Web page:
I’m strong (one of the strongest!), self-confident, and level-headed. Not to mention the fact that I’m a Christian. And Christians are just supposed to cast their burdens on Jesus, right? Simple as that. In the church I grew up in, I’m pretty sure we would have just prayed for deliverance and healing, and everything would have just been better. So, why, when I had all the answers, all the coping mechanisms, all the solutions right in front of me did I not feel any better when I woke up each morning?
|I hung this in my bathroom to remind me (in some of the only moments I had by myself) that things would get better. Things were going to get better, right?|
I was watching TV late one night (one of the wonderful effects of depression was the inability to sleep despite the fact that I was constantly tired) and saw a commercial for an anti-depressant. It was a commercial I’d seen before but never paid attention to. All of a sudden, something clicked. I was that person in the commercial. The person staring out the window at nothing. That was me. I was depressed. I literally started laughing. Out loud. Scott was sleeping beside me, and he started to stir, so I cupped my hand over my mouth, stifling the noise until it became painful, and I just cried. And kept crying. Long after the commercial was over and the Golden Girls was back on. I probably cried for a solid twenty minutes, and not a steady flow of tears, but massive heaving bellows from my gut. At one point, I got up to get some tissues because my face was starting to sting. Every couple of minutes, I would hold my breath in an effort to stop, but instead, I would start laughing again. Followed by more blubbering.
Shortly after this episode, the days started getting better. Not good, but better. Giving the feelings a name, calling it what it was was liberating. I was moving toward my thirtieth birthday and had started terming this period of my life as my “1/3 life crisis.” Before, I had just been talking to people about finding solutions. What should I do? How do I fix this? Help me find perspective!
But now, I started talking about it. Like really talking about it. I thought about going to therapy--the Air Force actually offers free counseling on base, but even that seemed like a way to share my feelings without actually sharing my feelings. Instead of bottling my thoughts inside my head, I would bottle them in an office with a stranger.
I knew the only way I was going to get where I need to go was to be honest with the people who knew and loved me--and to not worry about what they were going to think. I started talking openly about how angry I was that so much of my life was controlled by the Air Force. I talked about how badly I didn’t want to be bitter about how I’d been treated by “the church.” I wanted to know how to not end up resentful ten, fifteen, twenty years into my marriage when I looked back to see that I had “supported” my husband and “the mission” to the point that I had no identity as an individual.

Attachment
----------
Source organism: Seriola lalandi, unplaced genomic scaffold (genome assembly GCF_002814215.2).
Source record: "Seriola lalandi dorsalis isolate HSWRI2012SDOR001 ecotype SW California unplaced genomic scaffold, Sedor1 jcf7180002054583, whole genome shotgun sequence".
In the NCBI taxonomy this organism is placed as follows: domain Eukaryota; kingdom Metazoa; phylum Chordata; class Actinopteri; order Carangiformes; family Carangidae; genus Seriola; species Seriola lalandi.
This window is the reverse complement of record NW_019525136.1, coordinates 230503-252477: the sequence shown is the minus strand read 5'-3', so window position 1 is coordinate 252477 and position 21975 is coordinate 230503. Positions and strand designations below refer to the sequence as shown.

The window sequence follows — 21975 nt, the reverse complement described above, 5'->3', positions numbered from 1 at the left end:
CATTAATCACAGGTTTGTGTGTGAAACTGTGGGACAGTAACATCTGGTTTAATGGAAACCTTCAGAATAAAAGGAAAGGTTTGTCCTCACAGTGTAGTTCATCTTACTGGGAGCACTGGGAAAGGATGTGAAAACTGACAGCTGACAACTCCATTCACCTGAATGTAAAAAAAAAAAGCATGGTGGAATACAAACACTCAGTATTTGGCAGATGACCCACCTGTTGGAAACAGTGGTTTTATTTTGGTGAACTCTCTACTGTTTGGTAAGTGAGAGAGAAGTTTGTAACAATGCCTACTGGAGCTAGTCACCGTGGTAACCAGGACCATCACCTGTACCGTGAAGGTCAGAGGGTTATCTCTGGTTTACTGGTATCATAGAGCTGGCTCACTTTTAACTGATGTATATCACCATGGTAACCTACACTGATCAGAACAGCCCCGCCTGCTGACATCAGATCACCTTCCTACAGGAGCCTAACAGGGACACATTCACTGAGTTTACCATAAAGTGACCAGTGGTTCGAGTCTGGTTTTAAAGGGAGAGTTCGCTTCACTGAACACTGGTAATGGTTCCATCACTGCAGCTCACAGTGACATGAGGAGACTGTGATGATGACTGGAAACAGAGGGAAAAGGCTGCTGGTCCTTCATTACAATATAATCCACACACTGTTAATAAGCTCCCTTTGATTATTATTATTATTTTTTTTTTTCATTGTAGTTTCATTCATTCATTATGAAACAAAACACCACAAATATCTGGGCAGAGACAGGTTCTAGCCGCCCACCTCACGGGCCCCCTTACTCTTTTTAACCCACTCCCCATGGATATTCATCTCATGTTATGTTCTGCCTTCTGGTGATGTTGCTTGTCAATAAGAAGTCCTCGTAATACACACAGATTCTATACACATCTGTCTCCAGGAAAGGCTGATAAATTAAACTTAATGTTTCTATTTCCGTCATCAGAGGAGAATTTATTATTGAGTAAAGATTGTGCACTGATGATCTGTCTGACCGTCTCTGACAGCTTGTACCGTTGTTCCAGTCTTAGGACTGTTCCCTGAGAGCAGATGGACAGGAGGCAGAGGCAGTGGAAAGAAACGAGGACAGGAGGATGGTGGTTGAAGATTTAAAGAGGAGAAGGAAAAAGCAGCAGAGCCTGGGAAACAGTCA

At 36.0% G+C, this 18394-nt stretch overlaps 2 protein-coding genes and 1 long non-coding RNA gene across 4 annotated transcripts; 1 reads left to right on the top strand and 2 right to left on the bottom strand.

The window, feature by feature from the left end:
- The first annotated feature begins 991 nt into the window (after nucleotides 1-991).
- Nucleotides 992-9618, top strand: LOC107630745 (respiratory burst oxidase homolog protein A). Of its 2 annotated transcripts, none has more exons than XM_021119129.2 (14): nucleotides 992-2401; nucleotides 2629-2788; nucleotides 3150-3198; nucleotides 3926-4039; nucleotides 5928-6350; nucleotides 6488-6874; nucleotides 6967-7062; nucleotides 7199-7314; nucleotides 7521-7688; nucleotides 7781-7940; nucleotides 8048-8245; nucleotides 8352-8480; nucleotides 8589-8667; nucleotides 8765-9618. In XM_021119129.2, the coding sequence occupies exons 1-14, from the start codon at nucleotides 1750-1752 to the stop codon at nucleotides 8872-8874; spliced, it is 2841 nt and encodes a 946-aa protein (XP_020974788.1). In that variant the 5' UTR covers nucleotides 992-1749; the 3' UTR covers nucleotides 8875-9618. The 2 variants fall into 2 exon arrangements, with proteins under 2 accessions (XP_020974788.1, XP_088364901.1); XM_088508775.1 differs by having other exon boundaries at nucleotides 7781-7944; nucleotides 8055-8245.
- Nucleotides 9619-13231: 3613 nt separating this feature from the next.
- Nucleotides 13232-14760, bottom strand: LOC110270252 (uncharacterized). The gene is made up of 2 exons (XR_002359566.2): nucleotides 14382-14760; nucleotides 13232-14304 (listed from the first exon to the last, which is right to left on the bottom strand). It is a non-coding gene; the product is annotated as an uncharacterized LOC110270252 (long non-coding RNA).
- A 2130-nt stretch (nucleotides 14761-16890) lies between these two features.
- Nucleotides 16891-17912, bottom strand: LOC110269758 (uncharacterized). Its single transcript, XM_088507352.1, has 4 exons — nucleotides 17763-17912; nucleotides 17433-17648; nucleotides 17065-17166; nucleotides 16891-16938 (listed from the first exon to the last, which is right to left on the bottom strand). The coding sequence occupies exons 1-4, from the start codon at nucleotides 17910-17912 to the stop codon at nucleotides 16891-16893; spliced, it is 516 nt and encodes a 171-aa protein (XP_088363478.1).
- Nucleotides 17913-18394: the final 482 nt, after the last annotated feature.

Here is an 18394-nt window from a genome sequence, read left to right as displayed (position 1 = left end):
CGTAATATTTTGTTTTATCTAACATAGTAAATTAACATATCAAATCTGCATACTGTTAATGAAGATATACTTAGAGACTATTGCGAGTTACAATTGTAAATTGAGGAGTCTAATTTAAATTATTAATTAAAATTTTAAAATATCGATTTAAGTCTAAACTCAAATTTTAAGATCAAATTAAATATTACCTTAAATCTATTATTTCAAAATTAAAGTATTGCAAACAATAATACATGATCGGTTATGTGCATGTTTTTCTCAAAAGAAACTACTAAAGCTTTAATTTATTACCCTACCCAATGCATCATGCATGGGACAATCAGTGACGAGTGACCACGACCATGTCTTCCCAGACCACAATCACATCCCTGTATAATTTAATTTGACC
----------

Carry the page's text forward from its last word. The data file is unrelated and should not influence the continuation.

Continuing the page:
And the most important part is that I wasn’t sugarcoating it. I find myself surrounded by people who are afraid to talk about what is really going on. And I was as guilty as any of them. I’m not saying you have to share all your business all the time with all people (uh...like by blogging publicly about it or something), but I have got to be real about this. At the core of who I am is someone who hates being dishonest. Probably more than any other negative quality I can think of. I strive to be the same person to all people, and it makes me squirm when someone thinks I’m someone I’m not.
And my whole life--all of it--I have tried to be me while other people created characterizations of me that I didn’t really like. When I say I’m a Christian or an Air Force wife or a stay-at-home mom, all of those things are true, but I think I have a different definition of those things than a lot of people--and that’s where the problem lies. I can’t be someone else’s definition of me.
On some level, this is the same struggle I had in first grade as a pretty little blonde from a working class family entering the world of wealth and prestige at a private school. It’s the same struggle I had in junior high when I was navigating the passage from child to teenager. It was the same struggle I had in college when I was finding independence. I have a sneaking suspicion it’s the same struggle I’m going to have until the day I die.
And that’s okay.
|Will gave me this tattoo that he got at a birthday party. He said it was too girlish for him. Ironically, I cried a little bit the day the last bits washed off.|
Here’s where I am today, though. In reality, I do, for the most part have it together. I’m generally balanced, and on some level, I pride myself in being a rock for my family and friends. I have never (nor will I ever) purport to have to it all figured out, but I think the nature of who I am to others makes people believe I’m a little bit superhuman. I want to correct that misperception in part to take the pressure off myself, but mainly to help other people take the pressure off themselves. We are not made to be superhuman.
The last month has been a bit strange for me. I’ve had really good days and really bad days (which I blame on the fact that my husband got a vasectomy and I went off the pill and am thus a hormonal nightmare), but I know I’m moving in the right direction. At first I thought I was feeling better because of the days I get up and and say "I choose to be happy." But I've realized that what is far more important is forgiving myself for the days when I wake up and say "I'm not strong enough to be happy."
Putting this all out there is my way of banishing anger, bitterness, and resentment--the three ugly daughters of depression--from my kingdom. Happiness might be sweeping floors now, but the glass slipper is in sight, and oddly enough, I am my own Prince Charming.